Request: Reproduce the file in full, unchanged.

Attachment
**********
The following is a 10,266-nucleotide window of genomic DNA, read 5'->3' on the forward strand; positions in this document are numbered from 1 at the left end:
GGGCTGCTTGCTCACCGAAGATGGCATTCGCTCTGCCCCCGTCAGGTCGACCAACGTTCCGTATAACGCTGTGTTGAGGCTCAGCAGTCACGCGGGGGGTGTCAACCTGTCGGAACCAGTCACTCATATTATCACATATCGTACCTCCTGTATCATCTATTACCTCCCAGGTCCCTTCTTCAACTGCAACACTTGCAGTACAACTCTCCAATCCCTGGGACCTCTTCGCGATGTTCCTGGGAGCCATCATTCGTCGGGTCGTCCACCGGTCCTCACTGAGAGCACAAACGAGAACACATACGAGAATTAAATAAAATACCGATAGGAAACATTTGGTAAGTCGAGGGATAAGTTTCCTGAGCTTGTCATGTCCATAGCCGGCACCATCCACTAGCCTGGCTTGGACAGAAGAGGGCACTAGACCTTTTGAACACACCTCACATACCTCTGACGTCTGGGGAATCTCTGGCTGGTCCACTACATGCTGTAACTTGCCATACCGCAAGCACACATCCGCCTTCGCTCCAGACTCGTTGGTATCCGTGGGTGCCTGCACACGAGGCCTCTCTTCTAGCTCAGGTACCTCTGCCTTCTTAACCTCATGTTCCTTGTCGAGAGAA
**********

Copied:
The following is a 10,266-nucleotide window of genomic DNA, read 5'->3' on the forward strand; positions in this document are numbered from 1 at the left end:
GGGCTGCTTGCTCACCGAAGATGGCATTCGCTCTGCCCCCGTCAGGTCGACCAACGTTCCGTATAACGCTGTGTTGAGGCTCAGCAGTCACGCGGGGGGTGTCAACCTGTCGGAACCAGTCACTCATATTATCACATATCGTACCTCCTGTATCATCTATTACCTCCCAGGTCCCTTCTTCAACTGCAACACTTGCAGTACAACTCTCCAATCCCTGGGACCTCTTCGCGATGTTCCTGGGAGCCATCATTCGTCGGGTCGTCCACCGGTCCTCACTGAGAGCACAAACGAGAACACATACGAGAATTAAATAAAATACCGATAGGAAACATTTGGTAAGTCGAGGGATAAGTTTCCTGAGCTTGTCATGTCCATAGCCGGCACCATCCACTAGCCTGGCTTGGACAGAAGAGGGCACTAGACCTTTTGAACACACCTCACATACCTCTGACGTCTGGGGAATCTCTGGCTGGTCCACTACATGCTGTAACTTGCCATACCGCAAGCACACATCCGCCTTCGCTCCAGACTCGTTGGTATCCGTGGGTGCCTGCACACGAGGCCTCTCTTCTAGCTCAGGTACCTCTGCCTTCTTAACCTCATGTTCCTTGTCGAGAGAA